Every couple years there’s a storm that is on the verge of making history. For people with Astraphobia, the crippling fear of storms, it seems that every storm is on the brink of destroying everything and everyone they love. Fifty-four year old Nancy (Name changed for privacy), a resident of Ormond Beach, has always been afraid of storms since she was a little girl.
“I lived through a horrible tornado in Kansas when I was a little girl,” she recalled. “Ever since that frightening day, I’ve always been incredibly afraid of even the slightest bit of lightning,” she admitted sheepishly. “Often times I plan my social engagements around what the forecast is like that day or that week.
“But a couple years ago, all of that came to a crashing halt. I was invited to a party hosted at the recreation hall at Tomoka State Park. It was a private event, and one I desperately wanted to attend, so I was grateful that on the day of the party, we were supposed to get nothing but sunshine.
The Storm of Ormond Beach
“I had a great time at the party, and was still lingering with a couple of my girlfriends when people started filing out to get back home. My friend Tami peered out one of the windows and mentioned that it looked like a storm was coming. Trying desperately not to panic, I scrambled to grab my things.
“But the moment I got to the door, it started to down pour. I stared out, watching lightning light up the sky, and I started to hyperventilate. Most of my friends aren’t aware of how bad my phobia truly is, and I try my damndest to hide it.
“So I quickly excused myself to the bathroom, thinking if I did have a panic attack, I would endure it in private,” she laughed nervously. “So I scurried to the bathroom, and began to splash cool water on my face. My nerves overwhelmed me, and I ran into one of the stalls to be sick.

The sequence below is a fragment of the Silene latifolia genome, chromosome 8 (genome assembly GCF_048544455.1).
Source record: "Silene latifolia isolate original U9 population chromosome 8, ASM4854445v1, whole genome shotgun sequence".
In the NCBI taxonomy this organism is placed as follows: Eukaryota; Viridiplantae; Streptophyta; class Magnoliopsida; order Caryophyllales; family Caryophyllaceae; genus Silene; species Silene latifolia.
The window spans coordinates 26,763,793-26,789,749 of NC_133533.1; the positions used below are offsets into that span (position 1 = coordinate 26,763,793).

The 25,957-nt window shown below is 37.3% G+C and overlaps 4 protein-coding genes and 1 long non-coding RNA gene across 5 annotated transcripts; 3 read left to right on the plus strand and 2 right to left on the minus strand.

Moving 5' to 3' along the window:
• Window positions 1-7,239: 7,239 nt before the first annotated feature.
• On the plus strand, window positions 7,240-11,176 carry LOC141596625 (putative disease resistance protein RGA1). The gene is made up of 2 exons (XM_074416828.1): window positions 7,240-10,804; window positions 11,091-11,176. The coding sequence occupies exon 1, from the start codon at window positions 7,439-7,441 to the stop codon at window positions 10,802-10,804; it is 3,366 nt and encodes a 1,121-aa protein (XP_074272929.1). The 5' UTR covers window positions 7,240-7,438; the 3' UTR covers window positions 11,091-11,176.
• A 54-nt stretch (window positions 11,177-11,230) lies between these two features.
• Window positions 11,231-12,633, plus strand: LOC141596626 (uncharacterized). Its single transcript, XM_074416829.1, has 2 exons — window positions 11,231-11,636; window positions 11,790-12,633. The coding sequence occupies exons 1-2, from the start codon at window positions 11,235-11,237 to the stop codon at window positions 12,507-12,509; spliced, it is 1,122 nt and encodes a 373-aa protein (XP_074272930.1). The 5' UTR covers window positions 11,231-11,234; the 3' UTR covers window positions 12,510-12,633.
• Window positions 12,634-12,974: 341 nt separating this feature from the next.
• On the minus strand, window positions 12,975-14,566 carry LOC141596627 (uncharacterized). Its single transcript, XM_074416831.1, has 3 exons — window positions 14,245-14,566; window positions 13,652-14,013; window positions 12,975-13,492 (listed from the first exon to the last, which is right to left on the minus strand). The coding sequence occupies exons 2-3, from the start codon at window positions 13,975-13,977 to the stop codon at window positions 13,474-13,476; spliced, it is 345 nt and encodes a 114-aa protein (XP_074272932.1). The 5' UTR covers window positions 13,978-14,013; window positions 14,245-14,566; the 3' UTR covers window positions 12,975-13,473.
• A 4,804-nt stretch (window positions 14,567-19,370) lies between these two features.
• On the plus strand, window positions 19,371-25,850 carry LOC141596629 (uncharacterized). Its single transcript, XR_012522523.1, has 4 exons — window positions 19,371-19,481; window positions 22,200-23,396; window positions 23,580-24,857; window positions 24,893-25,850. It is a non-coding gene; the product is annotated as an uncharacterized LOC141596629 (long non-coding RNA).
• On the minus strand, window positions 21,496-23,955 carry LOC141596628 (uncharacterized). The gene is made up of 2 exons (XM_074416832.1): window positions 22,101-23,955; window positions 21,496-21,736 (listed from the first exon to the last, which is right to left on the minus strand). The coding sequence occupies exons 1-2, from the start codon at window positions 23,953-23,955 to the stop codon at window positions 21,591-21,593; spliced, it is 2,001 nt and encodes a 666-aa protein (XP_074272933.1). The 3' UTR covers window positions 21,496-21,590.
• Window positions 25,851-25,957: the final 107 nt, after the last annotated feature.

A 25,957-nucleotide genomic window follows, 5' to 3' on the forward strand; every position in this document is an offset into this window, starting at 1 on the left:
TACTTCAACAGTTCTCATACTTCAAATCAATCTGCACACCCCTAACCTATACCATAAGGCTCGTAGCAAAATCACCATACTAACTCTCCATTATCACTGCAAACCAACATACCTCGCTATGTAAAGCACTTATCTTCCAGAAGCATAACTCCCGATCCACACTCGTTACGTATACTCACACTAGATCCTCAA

The Girl in the Bathroom
“As I hunched there, I eventually noticed that there was a pair of feet in the next stall over. I was embarrassed at first of course, but then I realized that whoever it was, was wearing beat up tennis shoes—pink sparkly ones that only a young girl would wear. I finished my business in the toilet and went to splash more water on my face.
“I leaned over the sink, and kept splashing the water over and over again, trying my best to ignore the cacophony of thunder outside. I stood up straight and nearly jumped out of my skin when I saw that the young girl was standing at the sink to the right of me. Her head was bent, her eyes staring down at the sink.
“The storm grew steadily worse even as we stood there, and I found myself chattering nervously. ‘Crazy storm out there, huh?’ I said with a nervous smile. ‘It’s okay to be scared, sweetheart.’
“And that’s when the girl slowly rose her head up to look at my reflection in her mirror. Her eyes were completely black. ‘I’m not scared of anything,’ she whispered.
“I shrieked and ran out of that bathroom in a hurry. I’ve lived in Ormond Beach all my life, but that was the first and last time I have ever seen a black eyed child,” Nancy whispered. “It certainly made my fear of the storm seem laughable, even to me.”